CRYSTAL FALLS — When coming upon a situation that may require CPR, most people are reluctant to apply it because they don’t want to put their mouth on the victim’s. Forest Park students are learning a method that may change that.
It’s called hands-on-only CPR, and it’s exactly what it sounds like. The method removes the step in which a citizen responder breathes into a victim’s lungs. Simply pressing down on an unresponsive person’s chest at a rate of about 100 beats per minute could mean the difference between life and death.
“If we get to the scene and somebody’s been down for five minutes, or longer, there’s nothing we can do, as 911,” NORTHSTAR EMS Iron County supervisor Tom Bucek said. “If somebody does the hands-on-only CPR, we have a chance. The success rate after doing quality CPR for 40 minutes is still 10%, and that’s huge.”
Forest Park High School students practiced the method and also got hands-on training with an automatic external defibrillator. Some took away information they hadn’t previously had and feel more at ease applying CPR if the situation calls for it.
Forest Park senior Ethan McGregor said, “I would feel a lot more confident after today. Definitely learned a lot; it was a learning experience because [Tom] knew what he was talking about, very knowledgeable. It’s important because you never know when you’re going to run into a situation, and you never know when you’re going to be able to help someone.”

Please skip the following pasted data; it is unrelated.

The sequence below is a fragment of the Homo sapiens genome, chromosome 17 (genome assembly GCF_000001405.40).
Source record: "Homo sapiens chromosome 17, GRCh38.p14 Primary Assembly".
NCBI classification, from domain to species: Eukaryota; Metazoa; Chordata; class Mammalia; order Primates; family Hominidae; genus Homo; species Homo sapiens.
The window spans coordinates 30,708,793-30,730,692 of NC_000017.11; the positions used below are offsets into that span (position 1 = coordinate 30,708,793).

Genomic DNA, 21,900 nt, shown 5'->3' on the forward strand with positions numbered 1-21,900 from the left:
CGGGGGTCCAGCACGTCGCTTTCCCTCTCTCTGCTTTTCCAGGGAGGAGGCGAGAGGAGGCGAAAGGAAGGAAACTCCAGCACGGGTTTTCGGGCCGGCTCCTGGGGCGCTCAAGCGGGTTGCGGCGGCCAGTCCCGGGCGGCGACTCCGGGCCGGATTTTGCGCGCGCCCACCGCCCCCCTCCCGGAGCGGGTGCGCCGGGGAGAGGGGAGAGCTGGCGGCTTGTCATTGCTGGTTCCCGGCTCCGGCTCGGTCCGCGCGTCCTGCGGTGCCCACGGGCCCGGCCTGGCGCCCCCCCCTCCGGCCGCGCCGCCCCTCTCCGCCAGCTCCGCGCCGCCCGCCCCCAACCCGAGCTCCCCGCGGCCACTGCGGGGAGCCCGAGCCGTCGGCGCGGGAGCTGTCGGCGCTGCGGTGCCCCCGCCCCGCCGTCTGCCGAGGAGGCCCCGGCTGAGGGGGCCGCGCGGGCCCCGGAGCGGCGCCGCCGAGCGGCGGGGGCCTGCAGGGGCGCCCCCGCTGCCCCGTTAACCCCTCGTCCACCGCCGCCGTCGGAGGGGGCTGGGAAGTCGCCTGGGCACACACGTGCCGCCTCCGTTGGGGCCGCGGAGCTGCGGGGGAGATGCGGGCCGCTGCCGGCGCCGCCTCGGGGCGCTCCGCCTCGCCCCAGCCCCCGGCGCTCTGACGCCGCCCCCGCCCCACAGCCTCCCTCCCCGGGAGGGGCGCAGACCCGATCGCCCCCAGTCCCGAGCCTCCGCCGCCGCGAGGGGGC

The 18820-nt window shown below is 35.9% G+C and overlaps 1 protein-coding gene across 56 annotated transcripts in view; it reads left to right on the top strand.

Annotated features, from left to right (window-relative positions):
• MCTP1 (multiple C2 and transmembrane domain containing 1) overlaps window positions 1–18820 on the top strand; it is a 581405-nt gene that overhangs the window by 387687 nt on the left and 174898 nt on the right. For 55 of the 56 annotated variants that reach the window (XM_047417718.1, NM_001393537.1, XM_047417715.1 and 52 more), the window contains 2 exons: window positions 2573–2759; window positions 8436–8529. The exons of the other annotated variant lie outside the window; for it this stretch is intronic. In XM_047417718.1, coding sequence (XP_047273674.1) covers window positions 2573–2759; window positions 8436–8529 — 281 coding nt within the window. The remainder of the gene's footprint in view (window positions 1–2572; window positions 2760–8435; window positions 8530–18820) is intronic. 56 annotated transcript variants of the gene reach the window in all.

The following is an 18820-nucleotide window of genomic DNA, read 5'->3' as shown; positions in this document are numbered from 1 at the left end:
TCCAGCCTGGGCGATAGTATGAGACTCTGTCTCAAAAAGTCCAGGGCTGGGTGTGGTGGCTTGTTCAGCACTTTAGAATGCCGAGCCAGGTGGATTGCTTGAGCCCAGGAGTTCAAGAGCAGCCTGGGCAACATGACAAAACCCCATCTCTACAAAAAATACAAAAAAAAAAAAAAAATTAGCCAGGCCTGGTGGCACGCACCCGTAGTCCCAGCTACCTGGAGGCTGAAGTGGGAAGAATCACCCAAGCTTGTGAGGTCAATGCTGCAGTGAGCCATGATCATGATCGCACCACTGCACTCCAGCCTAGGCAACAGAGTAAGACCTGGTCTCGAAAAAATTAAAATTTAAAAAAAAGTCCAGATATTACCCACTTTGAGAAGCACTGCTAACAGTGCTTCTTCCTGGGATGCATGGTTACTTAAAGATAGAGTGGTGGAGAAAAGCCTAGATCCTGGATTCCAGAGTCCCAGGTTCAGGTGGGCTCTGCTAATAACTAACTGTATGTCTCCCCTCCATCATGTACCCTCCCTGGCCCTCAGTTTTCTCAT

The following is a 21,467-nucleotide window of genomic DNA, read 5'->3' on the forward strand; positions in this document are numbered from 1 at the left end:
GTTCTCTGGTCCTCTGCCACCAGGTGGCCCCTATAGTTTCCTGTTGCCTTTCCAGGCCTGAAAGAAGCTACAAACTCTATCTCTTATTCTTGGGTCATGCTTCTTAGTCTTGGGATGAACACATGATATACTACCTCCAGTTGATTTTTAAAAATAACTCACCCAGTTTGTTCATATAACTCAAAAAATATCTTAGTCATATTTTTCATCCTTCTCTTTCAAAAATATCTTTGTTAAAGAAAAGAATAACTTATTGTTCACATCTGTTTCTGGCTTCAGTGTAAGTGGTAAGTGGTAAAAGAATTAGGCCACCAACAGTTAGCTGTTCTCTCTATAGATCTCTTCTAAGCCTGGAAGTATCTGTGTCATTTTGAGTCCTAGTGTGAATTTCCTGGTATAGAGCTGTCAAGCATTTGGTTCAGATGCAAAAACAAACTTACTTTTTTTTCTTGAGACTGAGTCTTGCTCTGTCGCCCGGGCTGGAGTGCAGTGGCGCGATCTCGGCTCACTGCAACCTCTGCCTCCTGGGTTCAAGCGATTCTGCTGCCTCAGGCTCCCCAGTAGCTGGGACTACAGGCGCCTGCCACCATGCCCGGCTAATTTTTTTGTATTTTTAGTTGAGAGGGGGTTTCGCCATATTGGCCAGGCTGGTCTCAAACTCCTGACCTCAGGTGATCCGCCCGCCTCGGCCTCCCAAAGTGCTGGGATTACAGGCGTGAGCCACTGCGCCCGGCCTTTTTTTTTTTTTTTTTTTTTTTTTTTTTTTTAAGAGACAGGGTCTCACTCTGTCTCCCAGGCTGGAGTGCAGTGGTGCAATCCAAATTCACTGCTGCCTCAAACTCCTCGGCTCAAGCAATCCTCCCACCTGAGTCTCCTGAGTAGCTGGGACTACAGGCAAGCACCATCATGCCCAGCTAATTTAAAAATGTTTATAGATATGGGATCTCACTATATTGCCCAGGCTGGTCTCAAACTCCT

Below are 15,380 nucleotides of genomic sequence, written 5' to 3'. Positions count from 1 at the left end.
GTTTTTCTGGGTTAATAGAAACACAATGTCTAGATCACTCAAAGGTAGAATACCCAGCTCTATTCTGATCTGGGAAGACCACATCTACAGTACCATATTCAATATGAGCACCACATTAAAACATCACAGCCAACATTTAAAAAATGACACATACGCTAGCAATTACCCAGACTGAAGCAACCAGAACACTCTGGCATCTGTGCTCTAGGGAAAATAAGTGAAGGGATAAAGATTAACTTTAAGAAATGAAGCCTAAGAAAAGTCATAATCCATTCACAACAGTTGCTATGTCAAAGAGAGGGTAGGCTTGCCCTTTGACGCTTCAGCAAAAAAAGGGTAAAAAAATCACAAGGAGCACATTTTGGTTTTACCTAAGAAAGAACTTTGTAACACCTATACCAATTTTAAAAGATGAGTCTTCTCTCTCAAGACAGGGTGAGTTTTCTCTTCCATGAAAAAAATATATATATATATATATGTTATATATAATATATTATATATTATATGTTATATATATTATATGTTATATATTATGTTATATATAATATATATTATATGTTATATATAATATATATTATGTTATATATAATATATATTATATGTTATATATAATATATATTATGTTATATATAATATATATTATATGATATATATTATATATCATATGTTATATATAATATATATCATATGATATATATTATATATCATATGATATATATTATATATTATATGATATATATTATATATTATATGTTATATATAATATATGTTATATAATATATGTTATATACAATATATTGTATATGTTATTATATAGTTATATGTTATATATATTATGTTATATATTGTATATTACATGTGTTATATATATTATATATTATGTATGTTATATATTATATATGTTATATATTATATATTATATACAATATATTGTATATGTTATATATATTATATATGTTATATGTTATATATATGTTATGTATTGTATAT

Hands-on-only CPR has become standard in King County in Washington state where the survival rate for cardiac arrest victims and unresponsive people is over 50%. Currently, in Michigan, it’s about 1% or 2%.
Educating the community could help improve those numbers.
“You can make a difference,” Bucek said. “Check for a pulse, call 911, get an AED. I want them to know that they can make a difference and it feels good to save somebody’s life.”